Search PNC News for stories of people and churches in our UCC Conference:

In this season, let Jesus flow through us

This season teaches us that confronting our fragility makes us strong.

The Rev. Mike Denton
Conference Minister

There are some days I think we are amazingly fragile, and other days I think we’re amazingly strong. The last few years have proven both are true in different ways.

Between the pandemic, our equity reckonings, and our flirting with autocracy, the cracking of our institutions and systems is almost deafening. The curtain has been torn away, and that which was covered up by blustering, bullying and advertising campaigns is quaking.

The checks and balances of the US government—and many other governments throughout the world—are giving way to panic or grandiosity masquerading as power.

We’re becoming increasingly comfortable with othering each other in a way that may lead to war between and among us. Things are breaking and shifting and falling apart.

The Church is not immune from this, and there are some ways in which we’re part of this. There are some ways in which we are part of these crumbling systems, both complicit with them and victims of them.

We have promoted the false doctrine that to be a Christian is a position of privilege, and that the church has a responsibility to protect that privilege. We have promoted the idea that being a Christian means welcoming the

abundance of everything instead of the abundance of some things, helping rationalize unsustainable practices. We have confused the idea of having enough with having what we want.

The path of equity reckoning and the pandemic has revealed the fragility of so much we’ve built with just a few hits of a hammer. It’s not that these things created damage as much as these hammer blows revealed the weaknesses of systems previously described as indestructible. These systems are strong but not as strong and sacred as we were taught. Truly sacred things don’t break this easily.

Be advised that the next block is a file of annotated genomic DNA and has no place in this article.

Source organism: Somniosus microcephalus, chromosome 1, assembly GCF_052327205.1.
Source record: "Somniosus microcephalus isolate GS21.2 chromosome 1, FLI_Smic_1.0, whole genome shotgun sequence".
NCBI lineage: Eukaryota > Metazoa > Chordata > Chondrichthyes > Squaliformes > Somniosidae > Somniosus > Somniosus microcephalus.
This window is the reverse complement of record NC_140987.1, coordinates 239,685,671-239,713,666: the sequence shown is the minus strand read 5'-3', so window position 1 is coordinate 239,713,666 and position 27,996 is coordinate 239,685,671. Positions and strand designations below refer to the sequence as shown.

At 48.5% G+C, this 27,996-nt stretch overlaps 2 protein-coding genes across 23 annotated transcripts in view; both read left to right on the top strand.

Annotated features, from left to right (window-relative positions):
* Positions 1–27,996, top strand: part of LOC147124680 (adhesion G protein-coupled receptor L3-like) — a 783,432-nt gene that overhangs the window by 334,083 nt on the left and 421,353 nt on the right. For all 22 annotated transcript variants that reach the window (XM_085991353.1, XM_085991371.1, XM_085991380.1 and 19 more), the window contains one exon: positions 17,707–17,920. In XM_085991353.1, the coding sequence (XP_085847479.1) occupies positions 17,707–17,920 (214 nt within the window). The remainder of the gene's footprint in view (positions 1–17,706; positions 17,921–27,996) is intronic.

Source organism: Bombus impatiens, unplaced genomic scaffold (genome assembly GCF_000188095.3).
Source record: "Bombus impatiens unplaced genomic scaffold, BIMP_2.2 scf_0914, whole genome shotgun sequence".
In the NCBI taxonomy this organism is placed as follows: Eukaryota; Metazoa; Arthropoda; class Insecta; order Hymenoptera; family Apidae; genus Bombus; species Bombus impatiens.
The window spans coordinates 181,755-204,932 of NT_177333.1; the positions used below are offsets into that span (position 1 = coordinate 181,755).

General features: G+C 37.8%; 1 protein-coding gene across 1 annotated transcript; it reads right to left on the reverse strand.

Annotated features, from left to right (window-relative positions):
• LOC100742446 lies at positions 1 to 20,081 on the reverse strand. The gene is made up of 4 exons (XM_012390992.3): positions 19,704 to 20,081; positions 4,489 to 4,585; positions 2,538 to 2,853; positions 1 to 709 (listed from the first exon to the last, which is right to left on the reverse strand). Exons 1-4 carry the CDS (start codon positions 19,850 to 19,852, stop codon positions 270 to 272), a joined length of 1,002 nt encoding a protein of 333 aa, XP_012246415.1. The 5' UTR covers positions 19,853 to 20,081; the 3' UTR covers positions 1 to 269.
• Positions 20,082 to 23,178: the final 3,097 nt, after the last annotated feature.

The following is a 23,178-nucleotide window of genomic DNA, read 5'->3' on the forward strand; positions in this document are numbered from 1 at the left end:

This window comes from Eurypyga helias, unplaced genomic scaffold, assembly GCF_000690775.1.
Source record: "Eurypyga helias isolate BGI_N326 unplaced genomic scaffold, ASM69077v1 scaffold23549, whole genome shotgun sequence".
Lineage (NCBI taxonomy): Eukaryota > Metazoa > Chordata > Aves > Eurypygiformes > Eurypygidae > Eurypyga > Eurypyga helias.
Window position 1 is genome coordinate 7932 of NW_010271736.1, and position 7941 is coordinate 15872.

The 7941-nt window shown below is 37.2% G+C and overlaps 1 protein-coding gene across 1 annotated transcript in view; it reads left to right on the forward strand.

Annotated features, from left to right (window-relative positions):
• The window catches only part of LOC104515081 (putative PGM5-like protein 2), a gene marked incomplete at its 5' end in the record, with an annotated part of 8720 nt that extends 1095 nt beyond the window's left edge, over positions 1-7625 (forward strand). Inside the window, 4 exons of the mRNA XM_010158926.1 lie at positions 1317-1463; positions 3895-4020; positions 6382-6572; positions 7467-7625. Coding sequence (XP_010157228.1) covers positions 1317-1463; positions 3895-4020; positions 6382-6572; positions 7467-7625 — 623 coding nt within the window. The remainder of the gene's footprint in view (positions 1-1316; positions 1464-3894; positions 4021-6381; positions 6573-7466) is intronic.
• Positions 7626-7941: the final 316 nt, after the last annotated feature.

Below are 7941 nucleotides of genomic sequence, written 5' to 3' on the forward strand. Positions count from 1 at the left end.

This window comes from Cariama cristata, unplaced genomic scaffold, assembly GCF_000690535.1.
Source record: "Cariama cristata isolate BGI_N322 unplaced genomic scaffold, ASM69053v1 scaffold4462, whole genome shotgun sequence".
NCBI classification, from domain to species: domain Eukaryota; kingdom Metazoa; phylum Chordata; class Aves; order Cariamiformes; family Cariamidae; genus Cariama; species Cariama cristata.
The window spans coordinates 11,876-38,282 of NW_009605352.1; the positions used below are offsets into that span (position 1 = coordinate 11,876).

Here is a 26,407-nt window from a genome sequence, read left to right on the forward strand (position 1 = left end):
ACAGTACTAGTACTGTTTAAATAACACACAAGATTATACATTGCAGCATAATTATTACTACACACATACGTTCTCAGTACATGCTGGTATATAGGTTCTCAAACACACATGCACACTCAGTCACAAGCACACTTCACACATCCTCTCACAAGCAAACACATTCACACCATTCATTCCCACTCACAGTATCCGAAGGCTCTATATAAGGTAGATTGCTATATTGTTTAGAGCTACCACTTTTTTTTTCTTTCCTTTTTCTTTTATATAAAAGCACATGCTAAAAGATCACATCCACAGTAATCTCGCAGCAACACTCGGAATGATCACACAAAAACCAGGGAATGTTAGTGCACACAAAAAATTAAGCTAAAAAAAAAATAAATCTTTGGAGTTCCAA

Still, that’s only part of the story. If we were only surrounded by fragility, everything would already have broken by now. So many of our systems are fragile, but we are not.

We’re vulnerable to a lot and are discovering more about our vulnerability every day in ways that are not always comfortable, but we are not fragile. One Brene Brown quote that has always stuck with me is “We are hardwired for survival.” We truly are.

Part of what’s broken down is that many of the systems we created to be vehicles to serve and help one another became false gods we served. Anything false eventually becomes unsustainable when the facade takes more resources to preserve than the initially intended purpose.

We’re vulnerable to the appeal of these false gods who call us to serve a purpose by a means that serve them. But ultimately, a threat to the facade cannot threaten a purpose deeply rooted in love and the call to serve. In fact, the crumbling of the facade helps reveal the power of the purpose.

In that purpose, our strength lies. It’s not that our governments, financial systems and churches are dying as much as the purposes underneath them are being liberated and revealed. Some of which is crumbling will also decay, but the most important parts will survive and become the raw materials for the future we can build together.

I know this might seem like a strange Advent article, but it’s also what Advent is. Mary sang a song of the One in her womb whose life would be a hammer:

“He has shown strength with his arm; he has  scattered the proud in the thoughts of their hearts.

He has brought down the powerful from their thrones, and lifted up the lowly;

He has filled the hungry with good things, and sent the rich away empty.”

This is the season when we celebrate one coming into the world who would challenge his time’s religious, financial, judicial and political systems. When the hope, peace, love and joy of Advent all become unified in the birth of Jesus, then Jesus’s primary role becomes calling us to embody these values, too.

This is the season when we’re challenged to let the strength of Jesus flow through our hearts, minds, and bodies and not just be liberated but liberate others, too, even those we may consider our enemies.

This is the season we’re called to face our fragility and then come together in holy strength. This season teaches us that confronting our fragility makes us strong.


Pacific Northwest Conference United Church News © Winter 2021-22


Share this article on your favorite social media Bookmark and Share